Robert A. Heinlein
Double Star (1956)
Winner of the 1956 Hugo Award for Best Novel.
I liked this novel from the first few pages on. I often find it difficult to exactly put my finger on those qualities that made me enjoy a particular book, and Double Star is no exception. Just as you would expect from Heinlein, it is expertly crafted, an engaging, lively story, rather straightforward but not too simple, with a delicate sense of humor. Certainly the books is dated in several respects; there are no Martians, the only woman character in the novel is a 1950s stereotype, and computers are lacking almost entirely in Heinlein's future; but none of this really deters from the immense readability of this book.
Lorenzo Smythe, né Laurence Smith, is a seedy actor, without engagement, reminiscing about better times while drinking away his last money, when he meets a spaceman who makes him an initial offer he can't resist. Quickly drawn into intrigues far too large to disentangle himself from, Smythe is about to play the biggest role of his life: with interplanetary peace at stake, he is to serve as a stand-in for a kidnapped politician. The actor must impersonate what may be the best known face in the entire Solar System.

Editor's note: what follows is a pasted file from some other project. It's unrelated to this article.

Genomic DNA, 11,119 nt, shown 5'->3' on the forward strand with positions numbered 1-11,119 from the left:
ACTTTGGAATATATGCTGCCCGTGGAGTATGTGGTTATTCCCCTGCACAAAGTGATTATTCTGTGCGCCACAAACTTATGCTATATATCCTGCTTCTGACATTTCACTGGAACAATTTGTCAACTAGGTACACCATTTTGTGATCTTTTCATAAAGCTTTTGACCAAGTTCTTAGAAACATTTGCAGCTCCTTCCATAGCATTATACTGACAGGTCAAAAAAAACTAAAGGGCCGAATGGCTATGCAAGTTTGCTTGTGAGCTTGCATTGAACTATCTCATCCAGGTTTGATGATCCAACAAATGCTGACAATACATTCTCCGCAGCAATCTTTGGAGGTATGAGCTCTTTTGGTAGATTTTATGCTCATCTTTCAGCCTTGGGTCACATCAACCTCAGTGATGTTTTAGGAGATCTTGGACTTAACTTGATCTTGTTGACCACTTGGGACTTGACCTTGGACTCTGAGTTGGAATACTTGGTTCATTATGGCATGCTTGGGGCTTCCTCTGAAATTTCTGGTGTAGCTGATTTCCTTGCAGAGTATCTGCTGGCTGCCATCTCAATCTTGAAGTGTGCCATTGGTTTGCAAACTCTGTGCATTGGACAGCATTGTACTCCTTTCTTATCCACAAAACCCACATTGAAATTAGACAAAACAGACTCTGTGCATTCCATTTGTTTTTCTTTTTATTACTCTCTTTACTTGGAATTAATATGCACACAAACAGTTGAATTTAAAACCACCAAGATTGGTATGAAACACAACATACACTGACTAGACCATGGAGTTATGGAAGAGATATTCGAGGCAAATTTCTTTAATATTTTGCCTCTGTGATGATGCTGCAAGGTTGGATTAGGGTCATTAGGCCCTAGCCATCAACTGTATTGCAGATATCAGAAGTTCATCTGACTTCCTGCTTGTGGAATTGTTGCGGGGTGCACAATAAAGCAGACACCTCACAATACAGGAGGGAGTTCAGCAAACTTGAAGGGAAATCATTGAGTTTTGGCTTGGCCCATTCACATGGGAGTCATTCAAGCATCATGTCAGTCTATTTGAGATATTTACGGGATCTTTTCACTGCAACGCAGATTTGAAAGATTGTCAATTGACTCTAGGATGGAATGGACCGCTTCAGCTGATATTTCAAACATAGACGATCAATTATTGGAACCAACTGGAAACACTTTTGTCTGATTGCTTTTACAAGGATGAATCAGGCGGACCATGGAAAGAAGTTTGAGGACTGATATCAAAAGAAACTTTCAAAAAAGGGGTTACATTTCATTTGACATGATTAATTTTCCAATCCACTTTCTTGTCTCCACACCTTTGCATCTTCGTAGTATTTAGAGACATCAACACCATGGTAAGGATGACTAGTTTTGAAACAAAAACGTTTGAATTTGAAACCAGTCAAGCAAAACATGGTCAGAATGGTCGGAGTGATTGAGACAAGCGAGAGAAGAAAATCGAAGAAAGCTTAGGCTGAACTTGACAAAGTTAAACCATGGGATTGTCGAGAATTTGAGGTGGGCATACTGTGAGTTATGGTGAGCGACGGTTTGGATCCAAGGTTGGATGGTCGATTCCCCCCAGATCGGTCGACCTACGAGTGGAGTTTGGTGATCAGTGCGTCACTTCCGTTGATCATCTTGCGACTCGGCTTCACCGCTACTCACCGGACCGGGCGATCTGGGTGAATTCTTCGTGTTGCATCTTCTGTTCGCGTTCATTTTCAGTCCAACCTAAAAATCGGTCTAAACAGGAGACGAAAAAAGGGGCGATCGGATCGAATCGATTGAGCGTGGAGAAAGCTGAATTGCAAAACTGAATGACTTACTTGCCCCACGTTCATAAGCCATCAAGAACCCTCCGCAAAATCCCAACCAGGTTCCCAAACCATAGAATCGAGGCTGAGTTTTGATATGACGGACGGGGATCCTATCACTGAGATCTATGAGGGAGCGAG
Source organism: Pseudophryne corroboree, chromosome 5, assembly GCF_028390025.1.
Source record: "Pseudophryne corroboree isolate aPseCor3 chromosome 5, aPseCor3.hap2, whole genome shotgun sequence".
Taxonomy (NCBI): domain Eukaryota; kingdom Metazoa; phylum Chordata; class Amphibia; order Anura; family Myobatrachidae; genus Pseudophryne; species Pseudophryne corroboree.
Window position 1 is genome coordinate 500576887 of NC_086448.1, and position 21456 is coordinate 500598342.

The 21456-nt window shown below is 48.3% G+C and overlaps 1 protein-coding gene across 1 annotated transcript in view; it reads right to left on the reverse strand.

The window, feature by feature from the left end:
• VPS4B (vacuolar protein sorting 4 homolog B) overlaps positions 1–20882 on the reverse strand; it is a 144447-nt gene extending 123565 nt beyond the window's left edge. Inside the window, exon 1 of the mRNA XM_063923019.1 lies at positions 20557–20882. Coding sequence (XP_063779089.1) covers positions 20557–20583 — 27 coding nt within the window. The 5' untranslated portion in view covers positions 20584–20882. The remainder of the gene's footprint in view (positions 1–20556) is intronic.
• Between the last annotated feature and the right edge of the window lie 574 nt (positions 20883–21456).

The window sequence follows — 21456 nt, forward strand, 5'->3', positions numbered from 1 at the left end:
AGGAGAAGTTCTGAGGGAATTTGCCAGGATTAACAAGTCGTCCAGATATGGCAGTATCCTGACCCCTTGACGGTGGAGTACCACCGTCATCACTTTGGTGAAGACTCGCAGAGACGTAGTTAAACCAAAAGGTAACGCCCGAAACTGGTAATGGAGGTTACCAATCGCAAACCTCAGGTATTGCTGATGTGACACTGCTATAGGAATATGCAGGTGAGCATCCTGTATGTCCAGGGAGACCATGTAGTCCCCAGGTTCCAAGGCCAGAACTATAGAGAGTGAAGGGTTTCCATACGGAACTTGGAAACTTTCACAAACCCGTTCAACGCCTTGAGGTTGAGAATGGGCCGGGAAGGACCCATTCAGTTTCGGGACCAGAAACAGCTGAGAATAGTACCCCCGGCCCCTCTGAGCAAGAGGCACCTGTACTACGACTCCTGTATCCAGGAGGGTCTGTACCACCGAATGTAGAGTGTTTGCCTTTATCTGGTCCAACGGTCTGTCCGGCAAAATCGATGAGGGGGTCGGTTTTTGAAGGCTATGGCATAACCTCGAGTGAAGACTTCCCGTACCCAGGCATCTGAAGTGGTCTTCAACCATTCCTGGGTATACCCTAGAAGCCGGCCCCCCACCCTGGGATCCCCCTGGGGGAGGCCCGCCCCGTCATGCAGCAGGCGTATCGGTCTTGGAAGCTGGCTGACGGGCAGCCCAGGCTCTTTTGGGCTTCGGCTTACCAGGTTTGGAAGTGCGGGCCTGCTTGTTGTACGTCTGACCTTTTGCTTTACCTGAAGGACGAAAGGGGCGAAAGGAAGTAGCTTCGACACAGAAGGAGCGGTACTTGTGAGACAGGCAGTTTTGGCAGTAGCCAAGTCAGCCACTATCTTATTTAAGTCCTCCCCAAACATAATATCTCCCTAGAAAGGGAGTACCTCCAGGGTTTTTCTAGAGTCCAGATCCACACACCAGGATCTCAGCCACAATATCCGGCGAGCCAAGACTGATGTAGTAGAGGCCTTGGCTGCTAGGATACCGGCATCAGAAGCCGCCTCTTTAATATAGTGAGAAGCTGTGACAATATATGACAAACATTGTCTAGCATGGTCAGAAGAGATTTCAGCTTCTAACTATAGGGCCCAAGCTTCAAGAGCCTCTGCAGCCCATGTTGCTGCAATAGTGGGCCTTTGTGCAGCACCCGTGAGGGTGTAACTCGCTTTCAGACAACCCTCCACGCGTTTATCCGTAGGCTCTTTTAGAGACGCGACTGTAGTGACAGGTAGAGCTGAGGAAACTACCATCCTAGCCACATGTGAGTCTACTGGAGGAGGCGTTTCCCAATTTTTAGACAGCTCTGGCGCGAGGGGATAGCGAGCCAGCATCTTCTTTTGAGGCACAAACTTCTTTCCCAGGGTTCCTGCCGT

The protagonist starts out as thoroughly apolitical as possible, but a Heinlein book without politics? As he makes one of his characters put it: "Brother, until you've been in politics you haven't been alive." Like others of his books, notably The Moon Is a Harsh Mistress, Double Star unobtrusively packs a lot of the advice and experience collected in Heinlein's earlier handbook for the political amateur, Take Back Your Government!, along with a not so subtle message about personal responsibility.
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